Come Together, Right Now

All Egypt, all the time continues here on TBBKA”DP?”, or if you like, DPQ (Q for questionmark). Interesting piece on The Monkey Cage (hat tip to Marginal Revolution) asking, “why do protests topple regimes?” Here’s Professor Graeme Robinson, via Joshua Tucker:

Why do protests bring down authoritarian regimes?…The key to answer this question, I think, is to understand the basic nature of authoritarian rule. While the news media focus on “the dictator”, almost all authoritarian regimes are really coalitions involving a range of players with different resources, including incumbent politicians but also other elites like businessmen, bureaucrats, leaders of mass organizations like labor unions and political parties, and, of course, specialists in coercion like the military or the security forces. These elites are pivotal in deciding the fate of the regime and as long as they continue to ally themselves with the incumbent leadership, the regime is likely to remain stable. By contrast, when these elites split and some defect and decide to throw in their lot with the opposition, then the incumbents are in danger….

So where do protests come in? The problem is that in authoritarian regimes there are few sources of reliable information that can help these pivotal elites decide whom to back….In this context, protests are excellent opportunities for communication….Broadly, there are two types of messages being sent. The one that gets the most scholarly attention is at the level of protesters trying to convince other citizens that “people like them” hate the incumbents and are willing to act….However, the other kind of message is the one that protests send to pivotal elites, who are weighing staying the course against the potential costs and benefits from switching sides.

In the Egyptian case, the pivotal elites seemed to have included, on the one side, “national capitalists” associated with part of the military, and, on the other side, the beneficiaries of privatization and Mubarak’s economic “reforms”, associated with his son Gamal. When the “swing voters”, the semi-autonomous Intelligence Services (mukhabarat), moved behind the national capitalist faction, Mubarak was finished. Much of the action in the last days of January seems to have consisted of various high profile figuresĀ using the protest to signal their allegiance to or defection from Mubarak.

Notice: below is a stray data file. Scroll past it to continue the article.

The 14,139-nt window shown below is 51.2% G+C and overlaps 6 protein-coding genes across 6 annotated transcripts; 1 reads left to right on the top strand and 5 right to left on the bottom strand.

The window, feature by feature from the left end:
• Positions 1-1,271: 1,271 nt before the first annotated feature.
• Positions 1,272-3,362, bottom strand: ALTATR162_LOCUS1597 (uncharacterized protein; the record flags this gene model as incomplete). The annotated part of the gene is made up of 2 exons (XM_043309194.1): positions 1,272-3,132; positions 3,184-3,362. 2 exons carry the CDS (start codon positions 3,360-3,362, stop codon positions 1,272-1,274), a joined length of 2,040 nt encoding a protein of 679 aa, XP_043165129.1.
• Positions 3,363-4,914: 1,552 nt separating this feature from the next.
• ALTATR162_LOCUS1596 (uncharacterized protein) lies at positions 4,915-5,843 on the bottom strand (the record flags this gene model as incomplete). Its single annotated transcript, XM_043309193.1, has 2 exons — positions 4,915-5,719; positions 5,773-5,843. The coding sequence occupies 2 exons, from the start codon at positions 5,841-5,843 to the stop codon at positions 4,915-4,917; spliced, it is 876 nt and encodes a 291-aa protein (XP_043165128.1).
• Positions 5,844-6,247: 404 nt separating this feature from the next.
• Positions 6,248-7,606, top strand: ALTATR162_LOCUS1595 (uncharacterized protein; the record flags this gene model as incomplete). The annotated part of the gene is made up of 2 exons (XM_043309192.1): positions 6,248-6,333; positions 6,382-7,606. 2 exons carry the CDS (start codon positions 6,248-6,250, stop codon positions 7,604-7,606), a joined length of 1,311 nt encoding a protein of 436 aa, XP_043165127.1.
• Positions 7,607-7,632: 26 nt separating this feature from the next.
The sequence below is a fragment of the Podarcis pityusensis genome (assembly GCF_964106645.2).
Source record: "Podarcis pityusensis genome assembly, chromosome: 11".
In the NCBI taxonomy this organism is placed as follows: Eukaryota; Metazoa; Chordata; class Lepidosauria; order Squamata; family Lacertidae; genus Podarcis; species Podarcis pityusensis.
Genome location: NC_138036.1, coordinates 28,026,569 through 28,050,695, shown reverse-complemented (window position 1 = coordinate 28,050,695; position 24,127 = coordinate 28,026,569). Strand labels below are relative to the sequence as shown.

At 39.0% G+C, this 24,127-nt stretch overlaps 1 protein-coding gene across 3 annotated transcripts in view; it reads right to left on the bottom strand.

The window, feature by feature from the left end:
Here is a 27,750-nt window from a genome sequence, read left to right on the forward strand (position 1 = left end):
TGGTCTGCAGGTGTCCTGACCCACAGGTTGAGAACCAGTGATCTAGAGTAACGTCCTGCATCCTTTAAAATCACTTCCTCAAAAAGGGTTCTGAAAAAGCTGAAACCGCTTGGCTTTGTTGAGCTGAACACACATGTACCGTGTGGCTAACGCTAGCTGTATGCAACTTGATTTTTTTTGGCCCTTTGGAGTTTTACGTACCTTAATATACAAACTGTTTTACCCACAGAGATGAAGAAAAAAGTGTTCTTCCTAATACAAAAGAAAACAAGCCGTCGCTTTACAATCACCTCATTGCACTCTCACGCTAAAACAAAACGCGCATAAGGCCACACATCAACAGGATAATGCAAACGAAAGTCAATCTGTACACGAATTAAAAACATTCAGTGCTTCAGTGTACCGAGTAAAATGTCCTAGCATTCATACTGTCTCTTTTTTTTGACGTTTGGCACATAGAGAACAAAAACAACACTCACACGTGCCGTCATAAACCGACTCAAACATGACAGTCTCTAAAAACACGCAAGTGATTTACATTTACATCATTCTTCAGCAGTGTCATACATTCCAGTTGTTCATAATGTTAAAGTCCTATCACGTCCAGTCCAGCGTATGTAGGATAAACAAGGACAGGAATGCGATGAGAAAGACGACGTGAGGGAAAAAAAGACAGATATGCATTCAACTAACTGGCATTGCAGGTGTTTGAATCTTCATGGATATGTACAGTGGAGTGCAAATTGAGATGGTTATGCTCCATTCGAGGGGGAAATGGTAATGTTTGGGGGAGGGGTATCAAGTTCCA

As I was talking about last week, the key element to understand is the nature of the coalition pushing for change. And the real challenge is once a dictator has been toppled, who steps in to fill the vacuum? One piece of the puzzle is to understand which elite faction emerges victorious. Another is to look at who within the opposition might be able and willing to form a coalition to govern with them.

And it’s here that the “leaderless” nature of the revolt becomes a challenge. As Greg Hoadley points out, “who wins the revolution is an open question.” And as Molly Schultz Hafid observes, one of the key challenges for Egyptian youth trying to organize are the severe limits on raising funds for nonprofit efforts in a legal context where the government needs to approve all fundraising appeals.

What this adds up to is a challenge for philanthropy. Coalitional politics appear key to how the transition, if that’s what this is (fingers crossed), will play out. And the opposition needs to find a way to organize itself credibly, in a way that will be legitimate in the eyes of the people. Youth have a critical role to play; can philanthropy within and outside of Egypt help the youth who drove the January 25 movement to get the knowledge and resources they need to organize in a way that will allow them to form a stable, democratic coalition with elite factions that would be willing to work with them? That to me seems the crux of how philanthropy could help usher in a more democratic society in Egypt.

Share/Save/Email/Bookmark

Tags: , , , ,

One Response to “Come Together, Right Now”

  1. The Blog Briefly Known as "Democratizing Philanthropy?" » Blog Archive » Tea in the Sahara Says:

    […] again to Greg for sharing his insights on the situation. I wrote earlier this week about the elite-popular coalition that will need to form to achieve a sustainable transition. Given […]

Leave a Reply